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|An intellectual historian describes the history of the concept of “genius” from the beginning of time, when great thinkers were believed to be advised by demons, through modern times where the term has been squandered on rock stars and ...|
|explain the artist, he is prefiguring two conspicuously modern ways of addressing |
art. Throughout his “Conjectures,” Young's references to genius often appeal to
the divine. He writes, “Genius is from heaven, learning from man” (Young 1968, ...
|Geniuses, in effect, became our genii, serving as our guides and better selves, |
our guardian protectors and moral ... Thus does Young stress in the
verynextsentence, “Hence Geniushas ever beensupposed to partakeof
|Edward Young had already expressed in his book Conjectures on Original |
Composition of 1 759 the conventional wisdom ... given Young's contention,
already quoted, that "genius has ever been supposed to partake of something
|though Blake uses the phrase « Poetic Genius » throughout the pamphlet to |
mean « the creative imagination », he conceives of it as operating upon two
planes. He states his first principle thus: That the Poetic Genius is the true Man,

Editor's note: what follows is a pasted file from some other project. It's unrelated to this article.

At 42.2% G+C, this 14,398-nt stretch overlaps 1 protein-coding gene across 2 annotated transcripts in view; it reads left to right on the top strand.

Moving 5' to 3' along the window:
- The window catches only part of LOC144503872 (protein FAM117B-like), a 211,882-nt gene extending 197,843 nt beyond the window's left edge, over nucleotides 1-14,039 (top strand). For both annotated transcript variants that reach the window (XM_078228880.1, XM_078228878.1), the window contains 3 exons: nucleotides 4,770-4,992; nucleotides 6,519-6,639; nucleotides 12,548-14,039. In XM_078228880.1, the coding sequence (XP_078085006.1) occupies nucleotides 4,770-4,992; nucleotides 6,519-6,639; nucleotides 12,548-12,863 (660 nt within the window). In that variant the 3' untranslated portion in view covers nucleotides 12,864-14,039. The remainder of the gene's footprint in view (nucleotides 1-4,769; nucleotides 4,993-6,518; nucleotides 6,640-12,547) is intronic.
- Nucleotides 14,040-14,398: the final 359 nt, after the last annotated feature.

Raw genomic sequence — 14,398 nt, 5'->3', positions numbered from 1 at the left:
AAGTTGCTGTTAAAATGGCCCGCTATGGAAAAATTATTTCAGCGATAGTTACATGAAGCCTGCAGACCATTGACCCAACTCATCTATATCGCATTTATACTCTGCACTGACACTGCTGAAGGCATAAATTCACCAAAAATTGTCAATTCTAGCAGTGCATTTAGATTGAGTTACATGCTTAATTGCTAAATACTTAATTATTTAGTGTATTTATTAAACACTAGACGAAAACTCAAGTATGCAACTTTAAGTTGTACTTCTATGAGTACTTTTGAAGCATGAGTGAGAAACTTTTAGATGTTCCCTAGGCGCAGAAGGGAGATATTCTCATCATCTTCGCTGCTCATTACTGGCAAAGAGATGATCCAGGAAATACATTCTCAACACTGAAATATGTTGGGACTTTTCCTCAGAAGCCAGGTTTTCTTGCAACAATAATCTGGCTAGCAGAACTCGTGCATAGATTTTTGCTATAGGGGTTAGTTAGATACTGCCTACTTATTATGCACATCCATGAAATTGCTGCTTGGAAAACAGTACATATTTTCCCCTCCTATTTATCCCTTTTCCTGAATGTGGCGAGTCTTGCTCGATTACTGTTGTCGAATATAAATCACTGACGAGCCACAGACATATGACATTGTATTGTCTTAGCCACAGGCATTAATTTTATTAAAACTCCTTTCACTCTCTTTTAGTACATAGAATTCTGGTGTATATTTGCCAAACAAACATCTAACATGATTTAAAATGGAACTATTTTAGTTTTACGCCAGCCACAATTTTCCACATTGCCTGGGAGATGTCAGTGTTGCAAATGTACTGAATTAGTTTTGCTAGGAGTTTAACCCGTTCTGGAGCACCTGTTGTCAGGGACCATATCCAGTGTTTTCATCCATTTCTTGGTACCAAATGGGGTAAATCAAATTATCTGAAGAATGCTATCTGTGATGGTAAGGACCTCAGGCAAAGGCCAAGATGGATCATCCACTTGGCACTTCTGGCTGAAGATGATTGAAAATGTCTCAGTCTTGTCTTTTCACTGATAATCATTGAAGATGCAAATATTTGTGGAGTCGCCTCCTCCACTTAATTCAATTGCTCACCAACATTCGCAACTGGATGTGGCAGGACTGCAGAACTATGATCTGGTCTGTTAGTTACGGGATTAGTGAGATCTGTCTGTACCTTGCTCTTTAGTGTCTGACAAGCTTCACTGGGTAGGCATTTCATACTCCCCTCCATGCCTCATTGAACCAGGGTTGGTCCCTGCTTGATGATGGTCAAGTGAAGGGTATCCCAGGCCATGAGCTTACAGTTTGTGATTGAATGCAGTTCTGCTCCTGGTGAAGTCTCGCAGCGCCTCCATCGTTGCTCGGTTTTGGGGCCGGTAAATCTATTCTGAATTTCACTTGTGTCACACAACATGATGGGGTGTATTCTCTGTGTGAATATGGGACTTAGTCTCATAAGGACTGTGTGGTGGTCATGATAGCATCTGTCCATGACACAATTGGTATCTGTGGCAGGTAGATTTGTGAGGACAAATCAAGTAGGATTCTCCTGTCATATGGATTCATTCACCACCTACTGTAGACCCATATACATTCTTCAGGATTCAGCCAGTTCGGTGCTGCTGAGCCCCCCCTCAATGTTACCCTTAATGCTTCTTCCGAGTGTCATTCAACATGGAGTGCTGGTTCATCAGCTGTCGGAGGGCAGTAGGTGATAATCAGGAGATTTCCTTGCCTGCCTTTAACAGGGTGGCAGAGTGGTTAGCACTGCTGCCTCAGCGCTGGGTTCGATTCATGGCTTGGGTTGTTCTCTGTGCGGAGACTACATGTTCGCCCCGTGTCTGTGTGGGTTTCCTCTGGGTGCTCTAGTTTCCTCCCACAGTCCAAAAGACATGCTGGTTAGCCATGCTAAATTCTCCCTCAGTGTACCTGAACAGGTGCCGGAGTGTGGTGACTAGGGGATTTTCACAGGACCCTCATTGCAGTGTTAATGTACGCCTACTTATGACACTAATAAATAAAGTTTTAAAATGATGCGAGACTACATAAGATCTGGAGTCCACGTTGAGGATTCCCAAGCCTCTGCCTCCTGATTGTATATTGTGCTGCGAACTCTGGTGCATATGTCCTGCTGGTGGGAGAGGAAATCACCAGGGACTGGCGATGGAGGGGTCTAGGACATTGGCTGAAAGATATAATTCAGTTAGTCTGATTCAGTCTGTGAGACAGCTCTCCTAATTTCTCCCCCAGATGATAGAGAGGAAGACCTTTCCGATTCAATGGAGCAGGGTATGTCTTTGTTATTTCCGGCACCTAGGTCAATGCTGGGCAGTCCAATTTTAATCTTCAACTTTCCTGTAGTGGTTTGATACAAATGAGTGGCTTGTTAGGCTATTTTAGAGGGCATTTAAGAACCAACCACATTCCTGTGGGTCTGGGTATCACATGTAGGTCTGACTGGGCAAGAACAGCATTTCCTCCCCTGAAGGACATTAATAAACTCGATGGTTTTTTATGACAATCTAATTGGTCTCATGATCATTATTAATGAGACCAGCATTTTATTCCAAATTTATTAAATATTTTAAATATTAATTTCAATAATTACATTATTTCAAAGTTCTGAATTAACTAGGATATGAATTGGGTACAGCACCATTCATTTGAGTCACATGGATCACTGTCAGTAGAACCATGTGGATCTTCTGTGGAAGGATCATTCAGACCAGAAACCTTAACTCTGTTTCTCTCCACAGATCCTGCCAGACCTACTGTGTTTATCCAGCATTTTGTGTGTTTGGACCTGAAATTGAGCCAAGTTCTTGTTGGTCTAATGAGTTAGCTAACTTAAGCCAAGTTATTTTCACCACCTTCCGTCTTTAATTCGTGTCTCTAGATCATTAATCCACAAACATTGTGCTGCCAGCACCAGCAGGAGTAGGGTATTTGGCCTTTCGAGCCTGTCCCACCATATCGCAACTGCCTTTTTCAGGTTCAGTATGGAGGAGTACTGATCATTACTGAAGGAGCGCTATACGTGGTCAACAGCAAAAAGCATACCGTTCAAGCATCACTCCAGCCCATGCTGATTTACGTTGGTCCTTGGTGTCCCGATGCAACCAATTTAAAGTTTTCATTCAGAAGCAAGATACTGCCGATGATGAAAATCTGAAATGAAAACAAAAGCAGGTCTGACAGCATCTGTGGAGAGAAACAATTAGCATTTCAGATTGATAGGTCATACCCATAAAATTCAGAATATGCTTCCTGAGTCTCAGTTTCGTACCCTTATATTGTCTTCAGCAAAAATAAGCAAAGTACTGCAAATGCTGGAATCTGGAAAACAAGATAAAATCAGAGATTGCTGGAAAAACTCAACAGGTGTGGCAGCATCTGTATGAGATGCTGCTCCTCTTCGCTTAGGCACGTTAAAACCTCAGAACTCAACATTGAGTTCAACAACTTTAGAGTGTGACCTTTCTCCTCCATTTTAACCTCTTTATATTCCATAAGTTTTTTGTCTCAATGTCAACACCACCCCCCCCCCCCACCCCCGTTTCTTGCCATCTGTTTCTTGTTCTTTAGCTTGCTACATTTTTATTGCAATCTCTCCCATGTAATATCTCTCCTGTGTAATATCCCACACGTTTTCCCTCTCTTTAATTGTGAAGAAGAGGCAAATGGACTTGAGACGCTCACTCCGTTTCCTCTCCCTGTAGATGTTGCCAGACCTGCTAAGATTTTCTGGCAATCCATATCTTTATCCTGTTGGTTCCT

and that ...
|... nor his biographers saw his genius as something bestowed 011 him by the |
accidents of nature or as a form of divine ... For only a few pages before Levin's
assertion, he claims that the young Elijah aspired to become a doctor himself .
|I am drawing a functional—not a linguistic or etymological—connection.137 Like |
the genius, the Spirit is the unifying life-force of a family, the divine family
inaugurated by God's election of Jesus as Son. The Spirit is possessed by Father,
|Preach, that their Sermons are dry and harsh, savouring of the crabbedness of |
their Studies and having little os the Genius of Moral and Practical Divinity: This I
know is the case of some, Isay nor of all the Learned Men > - of those sorts.